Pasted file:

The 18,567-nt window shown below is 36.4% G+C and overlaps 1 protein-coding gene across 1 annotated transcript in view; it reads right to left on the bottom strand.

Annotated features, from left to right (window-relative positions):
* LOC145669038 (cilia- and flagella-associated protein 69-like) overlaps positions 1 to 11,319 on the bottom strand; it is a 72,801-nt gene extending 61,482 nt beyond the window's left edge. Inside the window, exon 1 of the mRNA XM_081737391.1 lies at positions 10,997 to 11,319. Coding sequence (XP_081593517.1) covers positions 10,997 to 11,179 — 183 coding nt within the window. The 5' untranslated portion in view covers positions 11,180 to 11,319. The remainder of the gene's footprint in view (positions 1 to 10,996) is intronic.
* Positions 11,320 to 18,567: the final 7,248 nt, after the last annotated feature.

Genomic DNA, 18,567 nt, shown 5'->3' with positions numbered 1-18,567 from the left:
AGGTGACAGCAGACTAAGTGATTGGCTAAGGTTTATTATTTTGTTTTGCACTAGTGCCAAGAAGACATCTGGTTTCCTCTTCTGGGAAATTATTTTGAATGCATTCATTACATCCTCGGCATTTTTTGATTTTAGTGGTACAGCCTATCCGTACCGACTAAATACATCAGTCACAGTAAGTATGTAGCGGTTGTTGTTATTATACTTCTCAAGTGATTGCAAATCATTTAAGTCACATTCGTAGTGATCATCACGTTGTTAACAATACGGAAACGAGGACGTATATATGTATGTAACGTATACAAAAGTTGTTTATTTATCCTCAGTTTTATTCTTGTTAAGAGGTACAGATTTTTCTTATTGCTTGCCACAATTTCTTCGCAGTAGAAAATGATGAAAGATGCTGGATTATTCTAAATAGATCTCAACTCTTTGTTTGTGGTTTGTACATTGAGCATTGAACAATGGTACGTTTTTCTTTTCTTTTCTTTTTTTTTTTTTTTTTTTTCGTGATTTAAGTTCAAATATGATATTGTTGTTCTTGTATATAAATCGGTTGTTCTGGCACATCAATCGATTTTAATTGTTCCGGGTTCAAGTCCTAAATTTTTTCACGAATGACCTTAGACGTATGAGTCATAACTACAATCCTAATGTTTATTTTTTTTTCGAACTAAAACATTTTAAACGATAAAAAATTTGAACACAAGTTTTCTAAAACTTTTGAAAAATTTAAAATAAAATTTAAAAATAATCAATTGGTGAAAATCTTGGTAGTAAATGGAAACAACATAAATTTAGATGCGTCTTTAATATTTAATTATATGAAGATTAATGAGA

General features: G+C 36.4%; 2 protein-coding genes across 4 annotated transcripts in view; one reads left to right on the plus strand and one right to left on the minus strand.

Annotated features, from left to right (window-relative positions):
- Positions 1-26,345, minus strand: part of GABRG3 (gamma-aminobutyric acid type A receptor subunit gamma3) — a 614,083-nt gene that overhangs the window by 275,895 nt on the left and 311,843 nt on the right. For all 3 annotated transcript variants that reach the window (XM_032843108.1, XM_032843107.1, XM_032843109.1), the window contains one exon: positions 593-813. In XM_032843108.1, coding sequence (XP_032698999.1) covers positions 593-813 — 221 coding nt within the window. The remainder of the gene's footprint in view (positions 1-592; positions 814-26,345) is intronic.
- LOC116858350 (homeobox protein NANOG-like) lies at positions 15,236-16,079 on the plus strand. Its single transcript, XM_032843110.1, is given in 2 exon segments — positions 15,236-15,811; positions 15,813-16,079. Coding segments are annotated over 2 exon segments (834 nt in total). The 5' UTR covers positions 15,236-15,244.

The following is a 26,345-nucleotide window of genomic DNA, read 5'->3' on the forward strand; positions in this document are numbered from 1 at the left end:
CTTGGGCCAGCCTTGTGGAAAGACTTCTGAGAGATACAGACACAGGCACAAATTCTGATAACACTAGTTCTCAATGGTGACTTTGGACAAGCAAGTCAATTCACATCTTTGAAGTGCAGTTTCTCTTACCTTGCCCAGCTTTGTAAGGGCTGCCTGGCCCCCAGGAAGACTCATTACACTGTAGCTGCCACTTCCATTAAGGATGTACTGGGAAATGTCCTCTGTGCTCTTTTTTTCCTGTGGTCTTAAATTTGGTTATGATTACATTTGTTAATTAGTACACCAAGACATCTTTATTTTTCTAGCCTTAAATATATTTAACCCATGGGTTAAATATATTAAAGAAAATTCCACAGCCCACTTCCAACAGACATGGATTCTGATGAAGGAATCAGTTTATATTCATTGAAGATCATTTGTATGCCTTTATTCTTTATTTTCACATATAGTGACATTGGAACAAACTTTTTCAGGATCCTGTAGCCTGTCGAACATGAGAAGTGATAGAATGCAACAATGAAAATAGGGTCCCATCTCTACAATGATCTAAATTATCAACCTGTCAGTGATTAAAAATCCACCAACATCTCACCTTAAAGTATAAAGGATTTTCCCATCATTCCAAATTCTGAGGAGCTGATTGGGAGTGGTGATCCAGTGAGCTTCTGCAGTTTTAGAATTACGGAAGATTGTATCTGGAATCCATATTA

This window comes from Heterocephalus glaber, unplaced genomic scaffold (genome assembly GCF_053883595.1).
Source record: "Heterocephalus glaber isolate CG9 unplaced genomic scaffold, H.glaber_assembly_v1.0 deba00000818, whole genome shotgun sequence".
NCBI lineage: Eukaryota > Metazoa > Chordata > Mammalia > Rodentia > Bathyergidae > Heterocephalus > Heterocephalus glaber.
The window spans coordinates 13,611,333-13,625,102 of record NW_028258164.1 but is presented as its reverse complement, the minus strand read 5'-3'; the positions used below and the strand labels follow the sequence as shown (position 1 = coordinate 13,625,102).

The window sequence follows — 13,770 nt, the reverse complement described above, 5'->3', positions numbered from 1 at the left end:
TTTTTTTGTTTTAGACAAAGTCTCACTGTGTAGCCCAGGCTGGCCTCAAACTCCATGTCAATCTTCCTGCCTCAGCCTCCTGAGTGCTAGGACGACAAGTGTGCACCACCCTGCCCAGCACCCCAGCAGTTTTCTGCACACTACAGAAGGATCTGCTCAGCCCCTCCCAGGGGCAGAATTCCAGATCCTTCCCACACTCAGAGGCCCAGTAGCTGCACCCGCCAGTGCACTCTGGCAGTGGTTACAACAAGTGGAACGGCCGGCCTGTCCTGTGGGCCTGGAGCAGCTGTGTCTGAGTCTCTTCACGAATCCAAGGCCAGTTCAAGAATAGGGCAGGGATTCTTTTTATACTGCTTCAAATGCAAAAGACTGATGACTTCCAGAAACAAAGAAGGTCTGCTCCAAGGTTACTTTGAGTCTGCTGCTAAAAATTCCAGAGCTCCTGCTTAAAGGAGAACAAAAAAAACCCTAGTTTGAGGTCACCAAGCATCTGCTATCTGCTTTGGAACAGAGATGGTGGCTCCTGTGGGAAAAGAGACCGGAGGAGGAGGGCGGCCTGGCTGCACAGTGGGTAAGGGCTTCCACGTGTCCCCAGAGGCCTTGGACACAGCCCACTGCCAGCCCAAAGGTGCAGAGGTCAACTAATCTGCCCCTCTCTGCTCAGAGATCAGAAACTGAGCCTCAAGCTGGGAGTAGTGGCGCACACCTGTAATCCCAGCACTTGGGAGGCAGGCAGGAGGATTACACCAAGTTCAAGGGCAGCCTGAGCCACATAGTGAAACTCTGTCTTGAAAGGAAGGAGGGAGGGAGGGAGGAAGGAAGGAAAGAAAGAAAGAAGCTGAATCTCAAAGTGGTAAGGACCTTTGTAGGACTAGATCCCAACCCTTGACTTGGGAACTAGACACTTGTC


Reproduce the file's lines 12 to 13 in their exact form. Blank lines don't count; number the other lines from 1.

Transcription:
CTTGGGCCAGCCTTGTGGAAAGACTTCTGAGAGATACAGACACAGGCACAAATTCTGATAACACTAGTTCTCAATGGTGACTTTGGACAAGCAAGTCAATTCACATCTTTGAAGTGCAGTTTCTCTTACCTTGCCCAGCTTTGTAAGGGCTGCCTGGCCCCCAGGAAGACTCATTACACTGTAGCTGCCACTTCCATTAAGGATGTACTGGGAAATGTCCTCTGTGCTCTTTTTTTCCTGTGGTCTTAAATTTGGTTATGATTACATTTGTTAATTAGTACACCAAGACATCTTTATTTTTCTAGCCTTAAATATATTTAACCCATGGGTTAAATATATTAAAGAAAATTCCACAGCCCACTTCCAACAGACATGGATTCTGATGAAGGAATCAGTTTATATTCATTGAAGATCATTTGTATGCCTTTATTCTTTATTTTCACATATAGTGACATTGGAACAAACTTTTTCAGGATCCTGTAGCCTGTCGAACATGAGAAGTGATAGAATGCAACAATGAAAATAGGGTCCCATCTCTACAATGATCTAAATTATCAACCTGTCAGTGATTAAAAATCCACCAACATCTCACCTTAAAGTATAAAGGATTTTCCCATCATTCCAAATTCTGAGGAGCTGATTGGGAGTGGTGATCCAGTGAGCTTCTGCAGTTTTAGAATTACGGAAGATTGTATCTGGAATCCATATTA

This window comes from Heterocephalus glaber, unplaced genomic scaffold (genome assembly GCF_053883595.1).